We also used the ACT data to compare performance of different computational tools, assuming that ploidy outliers are indeed due to erroneous ploidy prediction. We compared scAbsolute to Ginkgo [56], HMMCopy [51], and CHISEL [59] (Fig. 4). Unlike the other methods, CHISEL is using information from SNPs to improve ploidy calling. In our case, we only had access to normal reference samples in the form of WGS bulk-exome sequencing for the ACT tumour samples (TN1-8), and this data was insufficient to call variants for the normal CHISEL workflow. However, we were able to run CHISEL in a nonormal mode, where SNPs were called based on the pseudobulk generated from the single cells and filtered and phased via a reference database (here we use TOPMED [64]), and we used this mode in our analysis of the ACT data. On average, scAbsolute was wrong in 5% of cases, CHISEL had wrong ploidy predictions in 11% of cases, HMMCopy in 16%, and Ginkgo in 27%. In only one case (TN5), scAbsolute performed considerably worse than Ginkgo with an error rate of 18% compared to Ginkgo’s 10%. This case, and a similar scenario in the TN4 sample, were due to the unidentifiability of the problem, that is not addressed in steps 1–3 of scAbsolute. Note that the ACT read data were based on single-read sequencing, and given this fact, they did not have sufficient coverage to apply step 4 of scAbsolute. The average above hides considerably variation across samples. The three samples with the highest percentage of wrongly assigned ploidies were 40%, 34%, and 31% in the case of HMMCopy (TN5, MB-231, and MB-157), 69%, 66%, and 59% for Ginkgo (TN8, MB-453, and TN6), and 47%, 43% and 8% (TN4, MB-453, BT-20) for CHISEL, compared with 18%, (TN5) 17% (TN4), and 11% (MB-453) for scAbsolute.

CHISEL performed best among the methods we compared to, with a substantial number of outliers in only two samples. In addition, we ran our algorithm on one of the samples originally published with CHISEL that includes raw sequencing data for about \(10,000\) cells. Here, we could run CHISEL in its original implementation, without recourse to the nonormal mode. In general, we found good overlap between the two predictions, in the form of identical predictions (predictions on the diagonal, see Fig. S8). For this sample, we did not have experimental ploidy estimates available; however, we conducted a comparison of outliers to identify differences between the methods. First, we randomly selected cells that were predicted to be nearly diploid by scAbsolute and had a ploidy predicted to be greater than 3 by CHISEL. We observed CHISEL selected higher ploidy solutions that were not necessarily supported by copy number levels in some of these instances (Fig. S9), whereas scAbsolute seemed to fail in some cases where the underlying segmentation was wrong. Second, we compared cells that were predicted to be nearly diploid by CHISEL and had a ploidy predicted to be greater than 3 by scAbsolute (see Fig. S10). Here, we observed a few cases of highly uneven cell coverage (possibly indicating failed sequencing runs) and some failures of scAbsolute to detect the correct solution in very uniform samples (the rate of these cases is very low at about 1%). We also compared the overall copy number profiles for section E of patient S0, as presented in Zaccaria and Raphael [59], and found overall similar copy number predictions in this particular case (Fig. S11).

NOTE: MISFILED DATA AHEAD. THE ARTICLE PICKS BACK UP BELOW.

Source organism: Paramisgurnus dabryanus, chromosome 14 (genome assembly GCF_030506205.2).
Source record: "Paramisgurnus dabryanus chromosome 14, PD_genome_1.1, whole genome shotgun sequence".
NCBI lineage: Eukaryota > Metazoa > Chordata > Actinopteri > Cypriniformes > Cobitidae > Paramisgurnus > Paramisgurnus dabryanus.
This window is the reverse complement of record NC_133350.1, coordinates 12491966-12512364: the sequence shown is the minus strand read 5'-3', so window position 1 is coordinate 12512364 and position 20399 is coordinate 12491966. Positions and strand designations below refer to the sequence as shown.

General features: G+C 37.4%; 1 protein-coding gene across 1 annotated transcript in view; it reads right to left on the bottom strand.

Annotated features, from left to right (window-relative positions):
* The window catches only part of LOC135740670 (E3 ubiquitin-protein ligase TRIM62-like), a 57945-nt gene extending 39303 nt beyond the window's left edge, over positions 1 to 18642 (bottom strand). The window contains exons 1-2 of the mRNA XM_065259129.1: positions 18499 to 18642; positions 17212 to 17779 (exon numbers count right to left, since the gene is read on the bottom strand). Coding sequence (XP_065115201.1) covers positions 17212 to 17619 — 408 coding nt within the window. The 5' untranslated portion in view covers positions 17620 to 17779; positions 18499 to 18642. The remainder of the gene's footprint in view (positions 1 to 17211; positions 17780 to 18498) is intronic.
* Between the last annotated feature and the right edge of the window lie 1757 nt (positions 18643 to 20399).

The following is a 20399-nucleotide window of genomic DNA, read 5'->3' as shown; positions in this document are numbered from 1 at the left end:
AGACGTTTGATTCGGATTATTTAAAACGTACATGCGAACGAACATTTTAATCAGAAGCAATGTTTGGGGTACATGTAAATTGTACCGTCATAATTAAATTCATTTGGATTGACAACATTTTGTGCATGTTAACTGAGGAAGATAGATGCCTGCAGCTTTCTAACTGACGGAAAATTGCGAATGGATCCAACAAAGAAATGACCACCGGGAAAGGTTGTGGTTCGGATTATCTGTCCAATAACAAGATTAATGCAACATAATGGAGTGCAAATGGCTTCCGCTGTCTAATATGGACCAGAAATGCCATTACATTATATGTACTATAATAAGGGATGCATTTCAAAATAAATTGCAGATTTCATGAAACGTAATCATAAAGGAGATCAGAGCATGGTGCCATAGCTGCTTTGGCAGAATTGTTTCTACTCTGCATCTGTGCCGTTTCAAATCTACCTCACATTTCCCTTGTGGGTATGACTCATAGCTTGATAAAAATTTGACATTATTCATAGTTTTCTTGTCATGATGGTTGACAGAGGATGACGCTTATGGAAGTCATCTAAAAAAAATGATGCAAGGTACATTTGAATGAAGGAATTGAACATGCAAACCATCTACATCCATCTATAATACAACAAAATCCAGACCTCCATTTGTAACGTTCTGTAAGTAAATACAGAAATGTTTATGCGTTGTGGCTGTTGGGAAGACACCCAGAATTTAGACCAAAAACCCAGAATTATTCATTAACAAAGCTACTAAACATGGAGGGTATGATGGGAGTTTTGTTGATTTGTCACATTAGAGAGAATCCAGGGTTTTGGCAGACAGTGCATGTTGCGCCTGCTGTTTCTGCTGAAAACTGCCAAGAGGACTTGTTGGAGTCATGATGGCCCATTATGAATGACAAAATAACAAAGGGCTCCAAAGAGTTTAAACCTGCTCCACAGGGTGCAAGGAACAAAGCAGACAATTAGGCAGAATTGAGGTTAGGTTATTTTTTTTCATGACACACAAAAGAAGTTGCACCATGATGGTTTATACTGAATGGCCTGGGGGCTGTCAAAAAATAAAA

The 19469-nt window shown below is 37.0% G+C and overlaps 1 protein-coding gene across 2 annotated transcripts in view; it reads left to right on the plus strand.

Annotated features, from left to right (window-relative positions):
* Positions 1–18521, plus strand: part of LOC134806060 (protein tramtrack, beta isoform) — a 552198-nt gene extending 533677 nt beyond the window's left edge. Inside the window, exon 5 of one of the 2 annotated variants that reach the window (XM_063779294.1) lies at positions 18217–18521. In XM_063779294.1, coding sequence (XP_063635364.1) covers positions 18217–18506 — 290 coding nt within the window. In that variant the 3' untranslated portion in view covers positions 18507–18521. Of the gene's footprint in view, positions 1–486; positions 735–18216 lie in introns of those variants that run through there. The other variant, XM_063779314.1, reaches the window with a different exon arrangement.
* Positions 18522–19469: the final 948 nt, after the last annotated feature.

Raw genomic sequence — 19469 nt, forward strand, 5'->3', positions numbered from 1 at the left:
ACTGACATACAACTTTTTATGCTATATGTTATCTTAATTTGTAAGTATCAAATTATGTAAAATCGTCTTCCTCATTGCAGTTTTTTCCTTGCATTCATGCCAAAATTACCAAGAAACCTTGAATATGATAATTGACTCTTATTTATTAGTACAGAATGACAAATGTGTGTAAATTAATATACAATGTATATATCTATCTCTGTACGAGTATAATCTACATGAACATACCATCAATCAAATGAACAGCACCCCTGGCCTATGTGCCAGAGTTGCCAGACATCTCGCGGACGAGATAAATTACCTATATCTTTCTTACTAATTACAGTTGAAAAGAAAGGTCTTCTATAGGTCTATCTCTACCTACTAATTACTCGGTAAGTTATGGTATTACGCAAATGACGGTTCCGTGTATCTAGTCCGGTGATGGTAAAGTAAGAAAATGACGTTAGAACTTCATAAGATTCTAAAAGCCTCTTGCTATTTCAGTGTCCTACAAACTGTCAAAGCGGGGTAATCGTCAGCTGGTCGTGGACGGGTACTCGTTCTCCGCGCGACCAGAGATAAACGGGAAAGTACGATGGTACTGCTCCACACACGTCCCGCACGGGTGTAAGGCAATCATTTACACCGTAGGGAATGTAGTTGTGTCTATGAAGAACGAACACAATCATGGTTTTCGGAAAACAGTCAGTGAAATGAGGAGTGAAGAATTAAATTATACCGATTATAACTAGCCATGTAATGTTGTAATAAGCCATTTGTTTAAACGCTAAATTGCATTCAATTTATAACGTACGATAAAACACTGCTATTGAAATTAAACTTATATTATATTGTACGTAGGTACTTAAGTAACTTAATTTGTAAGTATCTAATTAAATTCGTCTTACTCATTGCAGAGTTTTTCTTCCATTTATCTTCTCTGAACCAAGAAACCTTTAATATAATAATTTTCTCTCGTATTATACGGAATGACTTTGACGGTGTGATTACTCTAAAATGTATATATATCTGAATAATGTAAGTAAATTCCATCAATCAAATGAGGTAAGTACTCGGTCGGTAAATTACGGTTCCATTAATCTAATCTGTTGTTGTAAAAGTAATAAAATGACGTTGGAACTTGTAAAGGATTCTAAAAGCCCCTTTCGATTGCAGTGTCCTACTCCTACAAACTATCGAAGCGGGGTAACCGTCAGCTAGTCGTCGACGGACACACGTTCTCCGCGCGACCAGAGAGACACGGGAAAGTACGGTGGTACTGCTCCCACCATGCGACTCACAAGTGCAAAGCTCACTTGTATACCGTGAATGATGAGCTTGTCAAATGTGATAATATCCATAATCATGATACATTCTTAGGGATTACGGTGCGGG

As an additional check, we validated scAbsolute on copy number profiles created with the SCICoNE [65] copy number simulator with both diploid and tetraploid background ploidy. scAbsolute consistently predicted the correct ploidy solution (\(\pm 0.5\)), with an error rate of about 2% in the case of the tetraploid cells (see Fig. S12) Similarly, we found scAbsolute to be robust for different choices of bin sizes. Choice of bin size constitutes a trade-off between the accuracy of the segmentation and the number of bins. Generally, scAbsolute performs best for bin sizes of about 500 kb and smaller but can still be applied in cases with bin sizes of up to 1 Mb, depending on how deeply the cells have been sequenced. Given sufficient read depth, we expect smaller bin sizes to produce better results, as the Gaussian approximation of the copy number marginal distribution becomes better. However, very small bin sizes are often not practicable, because of costs associated with deeper sequencing (Fig. S13).


The increasing availability of low-coverage whole-genome sequencing of thousands of individual cells offers an opportunity to study tumour heterogeneity and evolution at an unprecedented resolution. scAbsolute is a novel tool to investigate cell ploidy and replication status at the single-cell level. We demonstrate the general applicability of scAbsolute across three recently released single-cell DNA sequencing protocols and show a practical advantage of using whole-genome amplification free protocols (DLP+, ACT) in detecting WGD events. In addition, scAbsolute has potential use in the problem of doublet detection in future protocols that combine a droplet-based single-cell isolation with whole-genome amplification free library preparation.